PEGylation of proteins
Poliethylene glycol (PEG) is a non-immunogenic biological compound made of repeated ethylene glycol units. Covalent and non-covalent attachment to a biological molecule (through the amine group side chains of amino acids) such as proteins and enzymes, called PEGylation, has been shown to increase half-life, reduce immunogenicity, and improve solubility PEG conjugation has the ability to modify physicochemical properties and increase the retention of the therapeutic agents in the body, which are useful for designing newer drug therapies.
AMSbiopharma scientists, have developed the necessary and specific tools for detailed structural characterizations: PEG heterogeneity, site of addition and the number of attached PEGs as is included in ICH Q6B.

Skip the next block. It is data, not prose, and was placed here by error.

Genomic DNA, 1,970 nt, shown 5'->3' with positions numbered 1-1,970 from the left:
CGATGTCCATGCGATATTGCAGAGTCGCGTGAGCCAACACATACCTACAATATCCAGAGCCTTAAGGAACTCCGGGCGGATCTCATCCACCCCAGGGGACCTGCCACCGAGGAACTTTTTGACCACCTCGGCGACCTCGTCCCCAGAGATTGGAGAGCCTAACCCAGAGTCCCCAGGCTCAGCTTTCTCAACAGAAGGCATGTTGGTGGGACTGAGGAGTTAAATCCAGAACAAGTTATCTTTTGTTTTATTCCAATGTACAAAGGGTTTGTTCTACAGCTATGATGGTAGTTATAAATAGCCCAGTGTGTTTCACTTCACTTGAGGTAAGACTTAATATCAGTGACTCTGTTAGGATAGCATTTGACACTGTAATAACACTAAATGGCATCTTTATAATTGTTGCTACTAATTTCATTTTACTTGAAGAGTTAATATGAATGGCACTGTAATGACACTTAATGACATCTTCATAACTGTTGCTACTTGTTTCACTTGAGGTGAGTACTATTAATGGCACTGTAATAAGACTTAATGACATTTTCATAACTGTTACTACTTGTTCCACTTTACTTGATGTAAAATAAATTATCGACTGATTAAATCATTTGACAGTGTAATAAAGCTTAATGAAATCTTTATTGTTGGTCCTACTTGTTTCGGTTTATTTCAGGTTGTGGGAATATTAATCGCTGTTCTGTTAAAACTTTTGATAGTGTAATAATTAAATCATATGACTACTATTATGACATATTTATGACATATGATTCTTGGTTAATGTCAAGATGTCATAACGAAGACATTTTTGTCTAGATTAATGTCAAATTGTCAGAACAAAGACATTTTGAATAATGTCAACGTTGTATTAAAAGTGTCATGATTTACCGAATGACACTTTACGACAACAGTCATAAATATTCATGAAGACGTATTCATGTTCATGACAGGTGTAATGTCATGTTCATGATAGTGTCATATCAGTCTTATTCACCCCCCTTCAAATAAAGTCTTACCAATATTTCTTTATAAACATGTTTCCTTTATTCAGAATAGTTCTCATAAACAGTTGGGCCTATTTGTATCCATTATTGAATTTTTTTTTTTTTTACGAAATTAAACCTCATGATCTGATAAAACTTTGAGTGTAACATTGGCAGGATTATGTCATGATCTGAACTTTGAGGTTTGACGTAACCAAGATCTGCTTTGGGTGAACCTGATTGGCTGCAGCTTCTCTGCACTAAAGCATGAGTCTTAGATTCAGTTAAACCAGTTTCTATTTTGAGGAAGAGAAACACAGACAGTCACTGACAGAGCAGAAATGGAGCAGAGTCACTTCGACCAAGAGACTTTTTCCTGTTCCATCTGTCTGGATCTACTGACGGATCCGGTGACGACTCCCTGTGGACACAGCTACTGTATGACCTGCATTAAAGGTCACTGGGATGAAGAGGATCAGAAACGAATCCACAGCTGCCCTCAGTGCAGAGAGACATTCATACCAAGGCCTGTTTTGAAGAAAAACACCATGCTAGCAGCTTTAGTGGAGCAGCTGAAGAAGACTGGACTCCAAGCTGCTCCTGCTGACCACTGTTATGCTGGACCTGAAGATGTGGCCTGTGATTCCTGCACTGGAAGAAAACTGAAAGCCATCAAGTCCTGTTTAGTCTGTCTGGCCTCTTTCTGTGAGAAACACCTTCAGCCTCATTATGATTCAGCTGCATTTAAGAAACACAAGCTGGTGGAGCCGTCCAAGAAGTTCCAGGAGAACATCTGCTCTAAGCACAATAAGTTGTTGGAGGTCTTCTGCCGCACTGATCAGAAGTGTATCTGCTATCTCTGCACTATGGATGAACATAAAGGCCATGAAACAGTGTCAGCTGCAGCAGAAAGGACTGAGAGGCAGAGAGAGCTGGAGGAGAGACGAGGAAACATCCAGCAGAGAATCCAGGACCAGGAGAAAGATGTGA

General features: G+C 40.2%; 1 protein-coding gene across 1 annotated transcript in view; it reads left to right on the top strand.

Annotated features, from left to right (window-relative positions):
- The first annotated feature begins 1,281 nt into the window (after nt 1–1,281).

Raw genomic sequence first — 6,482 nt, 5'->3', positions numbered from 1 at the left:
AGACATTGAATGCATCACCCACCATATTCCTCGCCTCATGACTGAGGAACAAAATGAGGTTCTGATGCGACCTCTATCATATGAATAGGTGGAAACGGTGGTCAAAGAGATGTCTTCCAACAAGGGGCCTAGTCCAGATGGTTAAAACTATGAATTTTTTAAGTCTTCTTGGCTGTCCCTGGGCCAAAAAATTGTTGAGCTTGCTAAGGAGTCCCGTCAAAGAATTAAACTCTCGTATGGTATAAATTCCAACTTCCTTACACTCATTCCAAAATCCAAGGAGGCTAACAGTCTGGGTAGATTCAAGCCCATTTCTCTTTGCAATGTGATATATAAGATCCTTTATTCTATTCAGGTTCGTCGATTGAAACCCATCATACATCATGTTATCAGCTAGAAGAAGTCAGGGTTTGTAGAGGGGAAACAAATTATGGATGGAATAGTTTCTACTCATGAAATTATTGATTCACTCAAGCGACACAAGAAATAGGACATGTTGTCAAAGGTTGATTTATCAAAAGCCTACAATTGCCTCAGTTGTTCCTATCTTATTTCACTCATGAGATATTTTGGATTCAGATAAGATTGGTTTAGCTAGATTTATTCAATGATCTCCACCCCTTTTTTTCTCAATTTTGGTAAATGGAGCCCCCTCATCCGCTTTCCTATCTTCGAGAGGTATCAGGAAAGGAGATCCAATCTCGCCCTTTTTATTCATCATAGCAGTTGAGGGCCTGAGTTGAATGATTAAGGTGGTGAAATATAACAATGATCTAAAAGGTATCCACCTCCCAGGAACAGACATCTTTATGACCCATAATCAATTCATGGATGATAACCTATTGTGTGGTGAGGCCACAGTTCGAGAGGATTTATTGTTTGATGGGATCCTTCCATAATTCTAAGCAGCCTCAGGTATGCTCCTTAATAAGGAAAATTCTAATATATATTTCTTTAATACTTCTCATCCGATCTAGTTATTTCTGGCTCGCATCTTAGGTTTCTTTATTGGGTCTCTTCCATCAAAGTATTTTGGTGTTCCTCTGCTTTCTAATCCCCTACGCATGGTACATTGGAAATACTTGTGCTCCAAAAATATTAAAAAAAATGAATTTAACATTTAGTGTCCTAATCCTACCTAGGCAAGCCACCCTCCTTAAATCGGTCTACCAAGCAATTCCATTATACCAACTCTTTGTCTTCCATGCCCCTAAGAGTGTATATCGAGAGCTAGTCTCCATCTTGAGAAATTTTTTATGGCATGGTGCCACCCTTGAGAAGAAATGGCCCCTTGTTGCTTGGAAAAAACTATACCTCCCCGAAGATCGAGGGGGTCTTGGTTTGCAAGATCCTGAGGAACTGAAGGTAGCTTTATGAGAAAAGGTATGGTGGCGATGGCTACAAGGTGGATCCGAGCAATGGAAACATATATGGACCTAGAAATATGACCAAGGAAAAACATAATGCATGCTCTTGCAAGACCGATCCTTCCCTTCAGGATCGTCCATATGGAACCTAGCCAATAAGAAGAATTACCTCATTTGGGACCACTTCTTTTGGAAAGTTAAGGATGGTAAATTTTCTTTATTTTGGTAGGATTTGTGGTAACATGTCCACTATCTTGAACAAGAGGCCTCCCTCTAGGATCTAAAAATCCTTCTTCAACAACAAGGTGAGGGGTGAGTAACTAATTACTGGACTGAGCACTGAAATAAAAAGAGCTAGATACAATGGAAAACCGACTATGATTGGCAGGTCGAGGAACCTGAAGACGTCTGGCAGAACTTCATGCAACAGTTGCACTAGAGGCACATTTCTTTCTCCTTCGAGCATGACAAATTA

For this specific structural characterization of PEGylated proteins a enzymatic digestion followed by HPLC-MS/MS analysis of tryptic peptides of native protein and PEGylated protein allows to locate the PEGytlation sites in a certain fragment.
Furthermore, the ICH Q6B guideline recommended the following methods for the complete characterization of your specific PEGylated proteins:
Due to the possible unwanted reactions happening during protein PEGylation process, special attention must be paid when the following analyses are carried out:
- Disulfide bridges: Possible scrambling take place.
- PTM (glycosylation): Possible modification of glycosylation can take place.
- Process related impurities: Modifications to the protein itself and other impurities may be present.